GREEN BAY (WLUK) -- In a two-hour candidate forum, which remained civil, the eight men who want to be Green Bay’s next mayor took turns sharing their views on a variety of topics.
The forum packed the basement auditorium of the Brown County Central Library Wednesday evening.
Each candidate had two minutes to introduce themselves, then they were asked audience questions. Each candidate had 90 seconds to answer each question. There was no rebuttal or debate.
Some of the topics covered included what parts of the city would you focus on for economic development, what would you do to promote diversity, and homelessness.
Many candidates said their number one priority is fixing the roads. Here are parts of the answers from each candidate when asked how they would prioritize the issue:
“We have to look at what we're going to do this year, next year, five years from now, put a comprehensive plan out 10 years so we can properly budget,” said Patrick Buckley, a Brown County Supervisor, retired law enforcement officer, and owner of 57 Subway restaurants.
“I think the wheel tax is a good short-term revenue stream, but that needs to go away for sure,” said Patrick Evans, a Brown County Supervisor and vice president of business development for Knight Consulting Group / I.T.E.Q. (Industria, Tecnica, Equipamento, Quimica).
“I think we need to take $4 off this wheel tax and get rid of it and use that money to shore back up our funds and start paying the bills from where the taxes are coming from,” said Guy Zima, a former alderman and county supervisor for more than 40 years.
“If we can find ways to create revenue, roads won't be a problem,” said Paul Boucher, a self-proclaimed social researcher.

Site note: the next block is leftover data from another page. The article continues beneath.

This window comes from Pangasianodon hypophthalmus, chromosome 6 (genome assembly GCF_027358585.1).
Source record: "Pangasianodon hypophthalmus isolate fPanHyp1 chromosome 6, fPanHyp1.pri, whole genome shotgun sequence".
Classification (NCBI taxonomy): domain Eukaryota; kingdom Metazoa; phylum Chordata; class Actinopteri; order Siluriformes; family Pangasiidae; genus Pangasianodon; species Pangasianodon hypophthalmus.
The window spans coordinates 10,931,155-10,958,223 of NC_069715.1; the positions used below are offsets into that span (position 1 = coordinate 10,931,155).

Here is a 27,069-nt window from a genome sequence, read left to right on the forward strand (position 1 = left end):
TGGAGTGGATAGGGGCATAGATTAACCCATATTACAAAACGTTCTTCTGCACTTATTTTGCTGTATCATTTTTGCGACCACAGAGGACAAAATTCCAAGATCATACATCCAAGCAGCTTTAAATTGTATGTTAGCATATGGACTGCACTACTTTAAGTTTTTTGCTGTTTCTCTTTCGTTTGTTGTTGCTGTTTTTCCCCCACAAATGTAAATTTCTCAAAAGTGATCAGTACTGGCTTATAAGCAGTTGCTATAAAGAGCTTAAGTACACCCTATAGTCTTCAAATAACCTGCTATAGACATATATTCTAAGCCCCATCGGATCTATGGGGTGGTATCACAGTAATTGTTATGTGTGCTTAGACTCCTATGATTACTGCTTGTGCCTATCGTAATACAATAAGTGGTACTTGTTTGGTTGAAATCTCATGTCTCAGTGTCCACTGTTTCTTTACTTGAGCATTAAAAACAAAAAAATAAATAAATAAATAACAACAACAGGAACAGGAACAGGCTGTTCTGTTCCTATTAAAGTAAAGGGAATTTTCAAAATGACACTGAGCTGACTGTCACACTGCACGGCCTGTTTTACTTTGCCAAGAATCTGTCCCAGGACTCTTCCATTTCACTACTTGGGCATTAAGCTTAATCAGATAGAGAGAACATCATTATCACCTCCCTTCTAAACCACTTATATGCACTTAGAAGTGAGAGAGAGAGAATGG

“We need to fill empty storefronts downtown, we need to get more people in here building businesses and let them pay the taxes....use that money then to make the street repairs really increase and get a lot more of those done,” said Joe Moore, a realtor with Shorewest Realtors and a former alderman.
“If we're going to take out bonds to do three times the amount of roads, we're also going to pay for them at a much higher interest rate than we could if we had a higher bond rating,” said Nick Mortensen, who currently works for his father’s business, Jones Sign Company.
“I was looking at (repairing) 3.3 percent (of city roads per year) over a 30-year period, which would replace all the roads in the City of Green Bay,” said Mark Steuer, Green Bay’s city council president.
“My friend Dave Nennig who is actually in the audience tonight ran for mayor back in 2003 and he said what this city needs is a capital improvement plan,” said Eric Genrich, a former Democratic member of the State Assembly. “Fast forward 15 years and we still don't have one. That is a big part of my platform.”
Another question the candidates were asked was what is the biggest issue facing the next mayor.
“I think what is important is to get economic development that gets on the tax roll,” said Zima.
“Having more ways to get across the river because when people get downtown it's just kind of those two bridges,” said Boucher.
“I think the biggest dilemma is probably going to be rebuilding relationships,” said Moore.
“The biggest problem facing the city is that we are in debt $152 million,” said Mortensen.
“I think it is important for the next mayor to build relationships with the county, rebuild them with the county and also all the other communities around us,” said Steuer.
“I think the attraction and retention of young talented individuals and empty nesters and sort of everybody in between is the highest priority,” said Genrich.
“We're one of the highest taxing municipalities in Brown County, yet we can't balance our budget without going to our general fund. To me that is a problem,” said Buckley.
“The city budget is the number one issue facing everybody,” said Evans.
The top two vote getters in the February 19th primary election will face off in the general election on April 2nd.
Jim Schmitt, Green Bay’s current mayor, did not seek re-election after four terms on the job.